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Friday, April 16, 2004

Back to the present:

There are a couple of loose ends that need gathering up.

About "Redemption," if you've been paying attention, you'll know that it was aired last Sunday night on the FX cable channel and repeated last night (twice). Great news! According to Barbara (my friend who acted as co-producer), the channel would have been content with a market share of 2. That would have been extremely good for a cable channel, especially in the same time slot as the "Sopranos" in some places in the country. Instead, they received the highest market share in the history of the channel. Some samplings around the country, Atlanta - 7, Memphis-8, Florida - 6, and we don't have the numbers for last night when the word-of-mouth would have probably boosted them even higher. Barbara is receiving calls from all over the country and those are voices supporting a moratorium on the death penalty. In the week prior to the airing, she was bombarded with enough emails and calls from victim's rights organizations to have made her pretty apprehensive about what she had wrought. "I may have hastened Stan's march to the death chamber by my work, Betty." The communications since the airing have been heart-warming, and she's been vindicated in her own mind, at least. Next stop, Cannes! Hope you've had a chance to watch the film.

Issue two: Tibetan Dzi Beads.

Recently I wrote about my longtime association with Lama Wangdor of Rewalser in the Himalayas. It had never occurred to me to learn more about those "Zee" stones he'd sent to me years ago. But then there wasn't access to the Internet at that time, and I was surrounded by dreamers who believed that all things Tibetan were magical by definition. All I knew about them was that they were rumored to have magic powers of some sort. There were six of them. The fact that Lama had smuggled them out of Tibet in 1987, sewn into the lining of his clothing should have suggested their value to me, but I simply took the little homemade leather pouch that contained them and tucked them away for the moment. Intended to have them made into a necklace at some point -- when there was time to think about it. Only about six months ago I did just that. A friend combined the six beads with other antique pieces and created a lovely necklace. Having read the explanations of these ancient beads, I'm wondering now if I've done them justice? Wondering too if it makes sense to wear them as casually as I have -- their only real value to me was the tawny colorings and how they did or did not blend with whatever I was wearing. Today something changed. I wore them to my meeting, but this time under my sweater -- against my skin. They're definitely not to be taken for casual jewelry anymore than a rosary or a St. Christopher's medal might have been.

As you may recall from an earlier entry, at one point in our long friendship (not student-teacher but as pen pals), he'd sent to me his mother's traditional apron-type brightly-colored garment, some well-worn silk brocade garments, two prayer rugs and a larger one with two beautiful tigers against a yellow background (it sits on the floor at my front door even as we speak).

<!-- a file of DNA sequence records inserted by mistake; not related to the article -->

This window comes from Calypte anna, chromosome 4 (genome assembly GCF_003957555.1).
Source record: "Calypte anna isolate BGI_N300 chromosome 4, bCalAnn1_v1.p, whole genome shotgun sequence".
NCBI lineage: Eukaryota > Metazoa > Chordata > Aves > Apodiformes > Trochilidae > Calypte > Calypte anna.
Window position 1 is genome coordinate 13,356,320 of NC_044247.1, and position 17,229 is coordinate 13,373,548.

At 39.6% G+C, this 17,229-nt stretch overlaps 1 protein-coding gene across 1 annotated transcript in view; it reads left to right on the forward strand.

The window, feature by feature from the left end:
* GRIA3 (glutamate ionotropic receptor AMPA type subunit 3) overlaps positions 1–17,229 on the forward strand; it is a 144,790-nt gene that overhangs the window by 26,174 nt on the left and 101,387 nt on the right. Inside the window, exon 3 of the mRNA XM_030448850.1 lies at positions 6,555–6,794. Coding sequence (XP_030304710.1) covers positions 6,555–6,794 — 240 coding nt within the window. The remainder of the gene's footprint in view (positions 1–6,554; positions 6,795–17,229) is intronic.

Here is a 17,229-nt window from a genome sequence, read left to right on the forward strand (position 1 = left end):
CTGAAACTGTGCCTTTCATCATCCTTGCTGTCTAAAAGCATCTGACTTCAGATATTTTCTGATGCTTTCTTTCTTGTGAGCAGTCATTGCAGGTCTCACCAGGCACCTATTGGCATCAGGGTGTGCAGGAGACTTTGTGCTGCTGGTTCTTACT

My attitude about all things Tibetan was highly colored by those larger than life days at the university -- and by my determination to stand apart from what I felt was the seduction of Buddhism. I surely didn't feel that way about Bill's obvious dedication to his newfound faith or to his religious practices; this was something I felt a little envious of actually, but I couldn't embrace what I had so little understanding of. And the unique friendship with my Lama friend was enough for me. My pen pal certainly didn't demand anything more of me. Our friendship -- at first by mail and later in person when he visited the West -- stood apart from all that, and was always approached as equals. His letters from Rewalser were translated by Lena Ford (American), and his gifts I'd originally felt were at least partly in appreciation for Bill's financial support -- but eventually -- his allegiance was to me, personally. He was a lovely man. That he may also have been a powerful religious iconic figure was incidental. Funny, isn't it?

Last night -- for the first time -- I went on line to look up "Zee stones." This was how he referred to them in his letters to me. Learned in my Google search that this was Lena's error in translation and that they were actually "Dzi beads." What a gift! Take a look for yourself. Put "Tibetan Dzi Beads" into your search engine and boggle your mind!

I'm off this morning to the second day of a two-day seminar sponsored by the National Park Service. We're continuing the master-planning of the Reception Center for the Rosie the Riveter Memorial National Park on the Richmond shoreline. But under my sweater I'm wearing a necklace made of the six dzi beads received long ago , and I fully expect miracles! There may be reasons why I've led such a charmed life for all these years, and I'm only partly joking. Fascinating stuff! Should have paid attention to this gift long ago, but now that I have the time and with my curiosity still active and alive ...

Perhaps I'll stop by Padma Ling and become re-acquainted with the past ... .

Now I'm off to catch up with the present ... .

"Rosie"

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